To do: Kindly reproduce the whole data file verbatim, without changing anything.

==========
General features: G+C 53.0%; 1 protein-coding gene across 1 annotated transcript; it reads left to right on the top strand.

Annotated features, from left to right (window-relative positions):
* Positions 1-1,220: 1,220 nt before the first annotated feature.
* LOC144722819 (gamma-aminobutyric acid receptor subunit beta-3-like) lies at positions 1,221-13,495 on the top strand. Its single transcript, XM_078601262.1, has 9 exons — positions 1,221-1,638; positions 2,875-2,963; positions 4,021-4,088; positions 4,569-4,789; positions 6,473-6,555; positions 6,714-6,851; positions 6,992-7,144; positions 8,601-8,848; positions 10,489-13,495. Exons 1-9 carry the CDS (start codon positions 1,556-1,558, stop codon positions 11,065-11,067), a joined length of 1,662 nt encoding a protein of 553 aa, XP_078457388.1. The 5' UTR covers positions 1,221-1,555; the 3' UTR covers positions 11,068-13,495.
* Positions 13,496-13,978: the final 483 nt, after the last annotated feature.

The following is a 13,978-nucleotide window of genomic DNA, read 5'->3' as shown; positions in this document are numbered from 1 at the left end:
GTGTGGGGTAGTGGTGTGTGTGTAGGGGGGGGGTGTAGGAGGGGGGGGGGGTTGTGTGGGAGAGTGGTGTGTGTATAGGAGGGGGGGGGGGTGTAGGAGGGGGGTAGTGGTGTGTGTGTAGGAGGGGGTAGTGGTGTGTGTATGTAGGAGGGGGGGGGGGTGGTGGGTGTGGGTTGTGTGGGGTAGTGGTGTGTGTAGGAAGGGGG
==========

General features: G+C 53.0%; 1 protein-coding gene across 1 annotated transcript; it reads left to right on the top strand.

Annotated features, from left to right (window-relative positions):
* Positions 1-1,220: 1,220 nt before the first annotated feature.
* LOC144722819 (gamma-aminobutyric acid receptor subunit beta-3-like) lies at positions 1,221-13,495 on the top strand. Its single transcript, XM_078601262.1, has 9 exons — positions 1,221-1,638; positions 2,875-2,963; positions 4,021-4,088; positions 4,569-4,789; positions 6,473-6,555; positions 6,714-6,851; positions 6,992-7,144; positions 8,601-8,848; positions 10,489-13,495. Exons 1-9 carry the CDS (start codon positions 1,556-1,558, stop codon positions 11,065-11,067), a joined length of 1,662 nt encoding a protein of 553 aa, XP_078457388.1. The 5' UTR covers positions 1,221-1,555; the 3' UTR covers positions 11,068-13,495.
* Positions 13,496-13,978: the final 483 nt, after the last annotated feature.

The following is a 13,978-nucleotide window of genomic DNA, read 5'->3' as shown; positions in this document are numbered from 1 at the left end:
GTGTGGGGTAGTGGTGTGTGTGTAGGGGGGGGGTGTAGGAGGGGGGGGGGGTTGTGTGGGAGAGTGGTGTGTGTATAGGAGGGGGGGGGGGTGTAGGAGGGGGGTAGTGGTGTGTGTGTAGGAGGGGGTAGTGGTGTGTGTATGTAGGAGGGGGGGGGGGTGGTGGGTGTGGGTTGTGTGGGGTAGTGGTGTGTGTAGGAAGGGGG